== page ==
Former Roadrunner Transportation exec guilty in $245M scheme
August 4, 2021
A jury in a federal Wisconsin district found one former Roadrunner Transportation Systems executive guilty of charges stemming from a $245 million fraud scheme while acquitting two others.
On July 29, a jury in a U.S. District Court for the Eastern District of Wisconsin found Peter Armbruster guilty on four of 15 counts related to a fraud scheme after a 14-day trial. Armbruster was the chief financial officer at Downers Grove, Ill.-based Roadrunner Transportation Systems during the scheme.
However, the jury cleared Mark Wogsland and Bret Naggs on all counts. Wogsland and Naggs were both controllers for the truckload segment at Roadrunner Transportation. Ironically, Wogsland and Naggs were initially the only two indicted for the scheme. In June 2018, both men were indicted on charges related to the scheme. Armbruster was not indicted until nearly one year later.
Armbruster’s sentence hearing is scheduled for Oct. 29.
Roadrunner Transportation shareholders lose millions
According to the indictment, Armbruster, Naggs and Wogsland allegedly defrauded shareholders and misled independent auditors and regulators from 2014 to 2017 about the actual financial condition of Roadrunner Transportation.
In 2014, the defendants allegedly identified misstated accounts on balance sheets totaling $7.5 million. Of the outstanding receivables, debts arising from Roadrunner Transportation’s lease-purchase program were among the most significant, accounting for as much as $10 million. More than $3 million was considered “uncollectable” because many drivers who owed money had left the company, making it unlikely that the funds would be recovered in full.
Despite discovering these financial issues, the three executives allegedly left essentially worthless assets and receivables on the balance sheet instead of writing them off. The men also deliberately concealed overstated assets and other misstated accounts. These misstated accounts were left on the balance sheet throughout 2014-17, fraudulently boosting Roadrunner Transportation’s financial performance.
However, the three executives failed to completely write off the misstated accounts, resulting in the accounts resurfacing two years later. By then, the misstated accounts had ballooned to between $25 million and $50 million, according to the indictment.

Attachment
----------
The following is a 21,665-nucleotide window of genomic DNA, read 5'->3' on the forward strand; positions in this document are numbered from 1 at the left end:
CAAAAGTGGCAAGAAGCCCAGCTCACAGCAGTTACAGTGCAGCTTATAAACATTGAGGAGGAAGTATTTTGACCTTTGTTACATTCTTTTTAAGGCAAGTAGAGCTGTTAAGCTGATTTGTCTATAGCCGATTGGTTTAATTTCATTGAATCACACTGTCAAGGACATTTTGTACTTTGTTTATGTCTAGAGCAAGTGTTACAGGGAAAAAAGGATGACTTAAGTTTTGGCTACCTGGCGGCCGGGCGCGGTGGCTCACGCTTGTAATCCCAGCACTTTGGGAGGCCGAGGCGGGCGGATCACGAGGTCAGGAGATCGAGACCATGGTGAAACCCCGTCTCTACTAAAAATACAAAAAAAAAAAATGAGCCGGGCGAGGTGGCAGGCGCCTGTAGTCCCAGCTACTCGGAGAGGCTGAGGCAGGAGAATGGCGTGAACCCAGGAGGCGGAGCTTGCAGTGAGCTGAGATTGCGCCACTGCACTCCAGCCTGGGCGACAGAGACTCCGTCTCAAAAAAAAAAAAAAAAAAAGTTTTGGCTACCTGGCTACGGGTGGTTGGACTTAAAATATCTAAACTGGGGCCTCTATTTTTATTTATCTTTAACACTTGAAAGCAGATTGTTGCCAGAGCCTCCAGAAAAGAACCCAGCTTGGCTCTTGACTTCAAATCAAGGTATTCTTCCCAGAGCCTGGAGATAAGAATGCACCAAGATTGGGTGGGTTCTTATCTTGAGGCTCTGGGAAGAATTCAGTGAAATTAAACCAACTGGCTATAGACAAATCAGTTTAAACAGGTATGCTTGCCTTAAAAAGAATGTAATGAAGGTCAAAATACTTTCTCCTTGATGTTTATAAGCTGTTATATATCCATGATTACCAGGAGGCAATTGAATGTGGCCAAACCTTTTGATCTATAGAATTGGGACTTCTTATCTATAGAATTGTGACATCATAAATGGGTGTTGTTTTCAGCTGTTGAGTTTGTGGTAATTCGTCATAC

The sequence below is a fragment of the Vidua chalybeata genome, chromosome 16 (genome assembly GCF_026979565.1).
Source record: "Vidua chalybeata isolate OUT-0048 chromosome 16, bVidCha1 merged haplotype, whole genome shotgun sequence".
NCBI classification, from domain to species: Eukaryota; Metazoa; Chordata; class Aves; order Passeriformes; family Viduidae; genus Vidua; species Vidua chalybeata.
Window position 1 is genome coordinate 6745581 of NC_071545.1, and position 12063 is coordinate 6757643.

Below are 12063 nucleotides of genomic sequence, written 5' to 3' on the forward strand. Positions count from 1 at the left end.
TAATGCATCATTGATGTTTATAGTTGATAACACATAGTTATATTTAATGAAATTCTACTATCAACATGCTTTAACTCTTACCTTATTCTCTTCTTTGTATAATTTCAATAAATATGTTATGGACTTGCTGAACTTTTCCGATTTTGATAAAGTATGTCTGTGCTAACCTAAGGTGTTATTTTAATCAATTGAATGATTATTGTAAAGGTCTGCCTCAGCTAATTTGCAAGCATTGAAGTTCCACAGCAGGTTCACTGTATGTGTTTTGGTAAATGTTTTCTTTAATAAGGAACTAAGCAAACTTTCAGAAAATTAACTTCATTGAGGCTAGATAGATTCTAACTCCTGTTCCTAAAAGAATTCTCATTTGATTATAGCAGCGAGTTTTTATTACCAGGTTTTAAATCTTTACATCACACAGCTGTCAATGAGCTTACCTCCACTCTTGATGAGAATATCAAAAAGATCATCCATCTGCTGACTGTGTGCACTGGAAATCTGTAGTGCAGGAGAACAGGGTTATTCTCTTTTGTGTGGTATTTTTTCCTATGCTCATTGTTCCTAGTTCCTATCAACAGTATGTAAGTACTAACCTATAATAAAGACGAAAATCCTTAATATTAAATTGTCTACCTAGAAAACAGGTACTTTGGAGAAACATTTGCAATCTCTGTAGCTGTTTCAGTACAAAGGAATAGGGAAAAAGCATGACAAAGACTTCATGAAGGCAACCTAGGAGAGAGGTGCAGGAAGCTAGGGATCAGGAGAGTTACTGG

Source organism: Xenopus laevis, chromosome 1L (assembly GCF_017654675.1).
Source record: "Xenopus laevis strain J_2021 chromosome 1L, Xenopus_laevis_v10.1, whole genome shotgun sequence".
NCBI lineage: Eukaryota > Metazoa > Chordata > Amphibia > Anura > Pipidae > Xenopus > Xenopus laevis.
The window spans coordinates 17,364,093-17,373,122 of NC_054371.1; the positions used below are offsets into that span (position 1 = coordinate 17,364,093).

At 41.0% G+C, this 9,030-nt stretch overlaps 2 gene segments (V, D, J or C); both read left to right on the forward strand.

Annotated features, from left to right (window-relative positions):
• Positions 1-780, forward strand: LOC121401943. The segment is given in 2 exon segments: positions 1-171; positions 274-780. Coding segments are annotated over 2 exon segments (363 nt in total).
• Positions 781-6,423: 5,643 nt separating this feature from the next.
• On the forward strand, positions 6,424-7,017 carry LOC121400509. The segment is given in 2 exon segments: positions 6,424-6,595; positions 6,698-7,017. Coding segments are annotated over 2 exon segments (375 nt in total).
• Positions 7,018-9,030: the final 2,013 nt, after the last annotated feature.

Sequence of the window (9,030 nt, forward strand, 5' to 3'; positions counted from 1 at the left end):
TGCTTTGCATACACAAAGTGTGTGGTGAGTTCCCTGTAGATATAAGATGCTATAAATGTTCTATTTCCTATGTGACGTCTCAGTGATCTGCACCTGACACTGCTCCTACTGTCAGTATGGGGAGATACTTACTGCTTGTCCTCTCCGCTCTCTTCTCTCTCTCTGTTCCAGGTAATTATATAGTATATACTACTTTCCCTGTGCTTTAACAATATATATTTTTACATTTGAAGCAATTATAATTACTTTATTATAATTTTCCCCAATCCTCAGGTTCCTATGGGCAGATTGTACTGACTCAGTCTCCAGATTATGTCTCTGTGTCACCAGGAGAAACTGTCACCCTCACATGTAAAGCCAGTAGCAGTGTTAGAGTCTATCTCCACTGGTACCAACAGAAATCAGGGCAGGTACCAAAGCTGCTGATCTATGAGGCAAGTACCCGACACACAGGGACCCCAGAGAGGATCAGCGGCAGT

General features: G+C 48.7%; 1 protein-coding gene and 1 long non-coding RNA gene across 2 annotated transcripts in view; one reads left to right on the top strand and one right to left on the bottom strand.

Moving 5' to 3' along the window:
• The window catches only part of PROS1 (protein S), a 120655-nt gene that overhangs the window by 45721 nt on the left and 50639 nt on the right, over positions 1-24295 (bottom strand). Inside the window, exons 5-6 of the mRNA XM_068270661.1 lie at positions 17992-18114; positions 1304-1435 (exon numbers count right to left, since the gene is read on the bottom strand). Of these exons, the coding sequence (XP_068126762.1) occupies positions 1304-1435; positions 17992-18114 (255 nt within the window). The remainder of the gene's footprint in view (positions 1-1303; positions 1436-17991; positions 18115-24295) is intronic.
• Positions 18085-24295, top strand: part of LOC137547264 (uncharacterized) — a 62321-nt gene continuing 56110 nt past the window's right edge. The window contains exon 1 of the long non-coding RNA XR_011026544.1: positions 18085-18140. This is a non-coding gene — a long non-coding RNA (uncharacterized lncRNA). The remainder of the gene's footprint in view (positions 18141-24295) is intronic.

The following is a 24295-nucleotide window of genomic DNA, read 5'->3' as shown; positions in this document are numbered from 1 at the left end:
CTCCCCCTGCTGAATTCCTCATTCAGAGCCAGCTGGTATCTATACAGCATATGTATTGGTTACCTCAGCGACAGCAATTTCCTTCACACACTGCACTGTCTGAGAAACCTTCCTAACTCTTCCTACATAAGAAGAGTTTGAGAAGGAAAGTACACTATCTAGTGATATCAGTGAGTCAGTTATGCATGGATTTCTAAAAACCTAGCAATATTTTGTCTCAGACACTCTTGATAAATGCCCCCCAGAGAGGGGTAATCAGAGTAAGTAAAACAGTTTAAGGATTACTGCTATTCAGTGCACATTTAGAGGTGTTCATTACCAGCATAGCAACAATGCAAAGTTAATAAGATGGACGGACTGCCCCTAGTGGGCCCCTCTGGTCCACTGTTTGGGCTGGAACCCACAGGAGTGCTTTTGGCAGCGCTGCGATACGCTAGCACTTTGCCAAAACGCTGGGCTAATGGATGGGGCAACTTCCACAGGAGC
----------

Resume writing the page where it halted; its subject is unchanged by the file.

From 2014 to 2017, more than 37 million shares of Roadrunner Transportation stock were held. In January 2017, Roadrunner Transportation announced that it had identified potential accounting discrepancies and accounting errors. Just one day before the announcement, Roadrunner Transportation stock was trading at $11.74 a share. By the day after the announcement, stock prices dropped to $7.54 a share, a loss of more than $160 million.
One year later, on Jan. 31, Roadrunner Transportation announced restated financial results. On Jan. 30, stocks were trading at $7.14. By Feb. 2, Roadrunner Transportation stock plummeted to $4.90 a share, costing shareholders an additional $85 million.
Two of three defendants acquitted
All three defendants were charged with:
- One count of conspiracy to make false statements to a public company’s accountants and to falsify a public company’s books, records and accounts.
- Two counts of false entries in a public company’s books, records and accounts.
- One count of conspiracy to commit securities fraud and wire fraud.
- Two counts of securities fraud.
- Two counts of wire fraud.
Armbruster and Wogsland were charged with one additional count of securities fraud.
Armbruster also was charged with one count of bank fraud; two counts of false statements to a public company’s accountants; one count of false entries in a public company’s books, records, and accounts; and two counts of wire fraud.
Wogsland also was charged with two counts of false statements to a public company’s accountants and one count of insider trading.
Naggs also was charged with one count of false entries in a public company’s books, records and accounts.
Wogsland and Naggs were found not guilty on all counts. However, Armbruster was found guilty of one count related to misleading Roadrunner Transportation’s accountants, two counts related to falsifying the company’s books/records/accounts and one count of securities fraud. He was found not guilty of the remaining 11 counts. A civil complaint is pending against all three defendants. LL